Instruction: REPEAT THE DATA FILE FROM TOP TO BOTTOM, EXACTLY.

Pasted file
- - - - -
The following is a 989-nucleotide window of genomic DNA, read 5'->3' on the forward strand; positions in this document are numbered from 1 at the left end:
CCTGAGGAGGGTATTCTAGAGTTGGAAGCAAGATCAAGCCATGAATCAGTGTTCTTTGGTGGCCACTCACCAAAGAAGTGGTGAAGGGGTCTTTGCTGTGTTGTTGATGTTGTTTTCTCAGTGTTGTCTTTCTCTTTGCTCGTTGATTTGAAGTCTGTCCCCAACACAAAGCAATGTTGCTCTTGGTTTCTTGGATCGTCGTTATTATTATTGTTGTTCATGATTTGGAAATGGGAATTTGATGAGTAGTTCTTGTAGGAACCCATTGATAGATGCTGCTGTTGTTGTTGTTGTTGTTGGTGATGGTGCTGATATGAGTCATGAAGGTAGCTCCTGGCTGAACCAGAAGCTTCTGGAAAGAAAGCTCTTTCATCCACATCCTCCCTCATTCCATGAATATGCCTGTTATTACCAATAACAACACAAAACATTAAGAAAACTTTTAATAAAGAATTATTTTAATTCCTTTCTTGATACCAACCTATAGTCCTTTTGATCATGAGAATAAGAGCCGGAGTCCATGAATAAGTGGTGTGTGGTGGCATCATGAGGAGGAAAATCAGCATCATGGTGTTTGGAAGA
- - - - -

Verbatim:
The following is a 989-nucleotide window of genomic DNA, read 5'->3' on the forward strand; positions in this document are numbered from 1 at the left end:
CCTGAGGAGGGTATTCTAGAGTTGGAAGCAAGATCAAGCCATGAATCAGTGTTCTTTGGTGGCCACTCACCAAAGAAGTGGTGAAGGGGTCTTTGCTGTGTTGTTGATGTTGTTTTCTCAGTGTTGTCTTTCTCTTTGCTCGTTGATTTGAAGTCTGTCCCCAACACAAAGCAATGTTGCTCTTGGTTTCTTGGATCGTCGTTATTATTATTGTTGTTCATGATTTGGAAATGGGAATTTGATGAGTAGTTCTTGTAGGAACCCATTGATAGATGCTGCTGTTGTTGTTGTTGTTGTTGGTGATGGTGCTGATATGAGTCATGAAGGTAGCTCCTGGCTGAACCAGAAGCTTCTGGAAAGAAAGCTCTTTCATCCACATCCTCCCTCATTCCATGAATATGCCTGTTATTACCAATAACAACACAAAACATTAAGAAAACTTTTAATAAAGAATTATTTTAATTCCTTTCTTGATACCAACCTATAGTCCTTTTGATCATGAGAATAAGAGCCGGAGTCCATGAATAAGTGGTGTGTGGTGGCATCATGAGGAGGAAAATCAGCATCATGGTGTTTGGAAGA